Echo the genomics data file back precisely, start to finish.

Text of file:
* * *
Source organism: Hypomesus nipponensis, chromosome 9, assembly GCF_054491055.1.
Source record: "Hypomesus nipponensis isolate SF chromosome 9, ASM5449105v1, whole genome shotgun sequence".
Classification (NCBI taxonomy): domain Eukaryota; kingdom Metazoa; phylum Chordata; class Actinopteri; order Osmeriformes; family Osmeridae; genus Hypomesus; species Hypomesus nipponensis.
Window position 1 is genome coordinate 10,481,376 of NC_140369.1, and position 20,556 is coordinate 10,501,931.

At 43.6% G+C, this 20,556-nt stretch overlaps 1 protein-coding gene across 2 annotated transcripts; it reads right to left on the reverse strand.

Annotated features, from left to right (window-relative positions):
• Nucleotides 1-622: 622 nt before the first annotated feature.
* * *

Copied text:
Source organism: Hypomesus nipponensis, chromosome 9, assembly GCF_054491055.1.
Source record: "Hypomesus nipponensis isolate SF chromosome 9, ASM5449105v1, whole genome shotgun sequence".
Classification (NCBI taxonomy): domain Eukaryota; kingdom Metazoa; phylum Chordata; class Actinopteri; order Osmeriformes; family Osmeridae; genus Hypomesus; species Hypomesus nipponensis.
Window position 1 is genome coordinate 10,481,376 of NC_140369.1, and position 20,556 is coordinate 10,501,931.

At 43.6% G+C, this 20,556-nt stretch overlaps 1 protein-coding gene across 2 annotated transcripts; it reads right to left on the reverse strand.

Annotated features, from left to right (window-relative positions):
• Nucleotides 1-622: 622 nt before the first annotated feature.